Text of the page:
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Summary

Consumer debt collectors may not be permitted to charge consumers “convenience fees” for card payments, which the Consumer Financial Protection Board (the “CFPB”) calls “pay-to-pay” fees, unless the underlying loan agreement expressly provides that such fees may be charged. Such language may also lessen exposure to UDAAP enforcement.

Consumer lenders may want to review their loan agreements as a result of a recent Advisory Opinion[1] issued by the CFPB and determine whether additional language would enhance the ability of debt collectors to charge convenience fees for card payments. Debt collectors may want to determine whether the existing loan agreements they are seeking to enforce are sufficiently worded to support charging convenience fees to consumer debtors from whom they collecting payments on defaulted loans.

CFPB guidance regarding the Fair Debt Collection Practices Act.

The Advisory Opinion casts doubt over the ability of debt collectors to charge convenience fees when debtors make payments by debit or credit cards when such convenience fees are not expressly called out in the loan agreement from which the debt arises. Interpreting the Fair Debt Collection Practices Act[1] (the “FDCPA”), the CFPB’s Advisory Opinion states that, if not expressly authorized in the loan agreement, convenience fees may not be collected on payments covered by the FDCPA unless a law affirmatively provides that convenience fees are permitted. Specifically, the CFPB clarifies its position that the mere absence of a legal prohibition is not sufficient to meet the FDCPA’s statutory requirement that such a fee be “permitted by law.”[2] This restriction on collection fees is expressed in Section 808(1) of the FDCPA[3], and implemented by Section 1006.22(b) of Regulation F, which generally regulates Debt Collection Practices.[4]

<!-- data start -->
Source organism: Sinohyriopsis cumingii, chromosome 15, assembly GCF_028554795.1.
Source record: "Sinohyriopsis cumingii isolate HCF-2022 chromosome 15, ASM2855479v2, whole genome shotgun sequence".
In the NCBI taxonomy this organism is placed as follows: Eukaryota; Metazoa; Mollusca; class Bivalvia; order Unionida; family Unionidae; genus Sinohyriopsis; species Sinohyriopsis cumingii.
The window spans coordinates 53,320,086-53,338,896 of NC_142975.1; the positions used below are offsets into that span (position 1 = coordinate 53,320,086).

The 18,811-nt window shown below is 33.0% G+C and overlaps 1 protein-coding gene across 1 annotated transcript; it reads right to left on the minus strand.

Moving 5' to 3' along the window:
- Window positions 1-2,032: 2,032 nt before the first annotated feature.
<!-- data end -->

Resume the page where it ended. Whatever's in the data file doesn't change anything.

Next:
Scope of application of FDCPA

The Advisory Opinion would apply to collection of debts that are within the coverage of the FDCPA. Coverage is determined by application of the statutory definitions of terms used in the FDCPA’s substantive provisions. Section 808 of the FDCPA provides that:

  • A debt collector may not use unfair or unconscionable means to collect or attempt to collect any debt. Without limiting the general application of the foregoing, the following conduct is a violation of this section: …
  • (1) The collection of any amount (including any interest, fee, charge, or expense incidental to the principal obligation) unless such amount is expressly authorized by the agreement creating the debt or permitted by law. …[5]

“Debt” is defined as “any obligation …of a consumer … arising out of a transaction … primarily for personal, family, of household purposes … .”[6]

The definition of “debt collector” limits coverage of the FDCPA to third parties who collect debts owed to others, but provides that it applies also to a creditor who collects debts owed to itself using a name other than the creditor’s name :

Debt collector means any person who uses any instrumentality of interstate commerce or mail in any business the principal purpose of which is the collection of debts, or who regularly collects or attempts to collect, directly or indirectly, debts owed or due, or asserted to be owed or due, to another. Notwithstanding paragraph (i)(2)(vi) of this section, the term debt collector includes any creditor that, in the process of collecting its own debts, uses any name other than its own that would indicate that a third person is collecting or attempting to collect such debts.[7]

Therefore a party collecting its own debt under a different name would be included within the prohibition of the FDCPA whereas a third party debt collector collecting the same debt would not be covered if the debt was not in default at the time the debt collector obtained it.